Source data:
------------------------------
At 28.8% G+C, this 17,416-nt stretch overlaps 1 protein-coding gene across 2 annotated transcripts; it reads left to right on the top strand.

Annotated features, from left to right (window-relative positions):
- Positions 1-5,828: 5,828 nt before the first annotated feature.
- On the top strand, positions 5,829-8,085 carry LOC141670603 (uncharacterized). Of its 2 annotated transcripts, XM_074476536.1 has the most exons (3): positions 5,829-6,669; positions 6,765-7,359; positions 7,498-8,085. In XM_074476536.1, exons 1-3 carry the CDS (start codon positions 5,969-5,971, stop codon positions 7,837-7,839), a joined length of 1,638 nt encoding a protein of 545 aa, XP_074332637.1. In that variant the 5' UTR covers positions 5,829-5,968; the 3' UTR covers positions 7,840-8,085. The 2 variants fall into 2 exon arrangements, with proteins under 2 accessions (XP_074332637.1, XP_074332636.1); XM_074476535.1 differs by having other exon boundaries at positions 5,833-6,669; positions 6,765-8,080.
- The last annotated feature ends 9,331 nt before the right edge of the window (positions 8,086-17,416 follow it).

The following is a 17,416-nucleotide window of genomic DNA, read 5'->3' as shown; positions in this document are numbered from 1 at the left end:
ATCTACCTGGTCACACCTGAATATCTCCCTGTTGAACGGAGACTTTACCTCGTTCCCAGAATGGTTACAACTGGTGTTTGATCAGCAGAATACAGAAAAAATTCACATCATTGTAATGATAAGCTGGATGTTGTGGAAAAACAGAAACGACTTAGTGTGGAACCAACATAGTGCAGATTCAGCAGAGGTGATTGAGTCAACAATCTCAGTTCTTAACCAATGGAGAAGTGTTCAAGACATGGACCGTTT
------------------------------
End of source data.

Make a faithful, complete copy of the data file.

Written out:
At 28.8% G+C, this 17,416-nt stretch overlaps 1 protein-coding gene across 2 annotated transcripts; it reads left to right on the top strand.

Annotated features, from left to right (window-relative positions):
- Positions 1-5,828: 5,828 nt before the first annotated feature.
- On the top strand, positions 5,829-8,085 carry LOC141670603 (uncharacterized). Of its 2 annotated transcripts, XM_074476536.1 has the most exons (3): positions 5,829-6,669; positions 6,765-7,359; positions 7,498-8,085. In XM_074476536.1, exons 1-3 carry the CDS (start codon positions 5,969-5,971, stop codon positions 7,837-7,839), a joined length of 1,638 nt encoding a protein of 545 aa, XP_074332637.1. In that variant the 5' UTR covers positions 5,829-5,968; the 3' UTR covers positions 7,840-8,085. The 2 variants fall into 2 exon arrangements, with proteins under 2 accessions (XP_074332637.1, XP_074332636.1); XM_074476535.1 differs by having other exon boundaries at positions 5,833-6,669; positions 6,765-8,080.
- The last annotated feature ends 9,331 nt before the right edge of the window (positions 8,086-17,416 follow it).

The following is a 17,416-nucleotide window of genomic DNA, read 5'->3' as shown; positions in this document are numbered from 1 at the left end:
ATCTACCTGGTCACACCTGAATATCTCCCTGTTGAACGGAGACTTTACCTCGTTCCCAGAATGGTTACAACTGGTGTTTGATCAGCAGAATACAGAAAAAATTCACATCATTGTAATGATAAGCTGGATGTTGTGGAAAAACAGAAACGACTTAGTGTGGAACCAACATAGTGCAGATTCAGCAGAGGTGATTGAGTCAACAATCTCAGTTCTTAACCAATGGAGAAGTGTTCAAGACATGGACCGTTT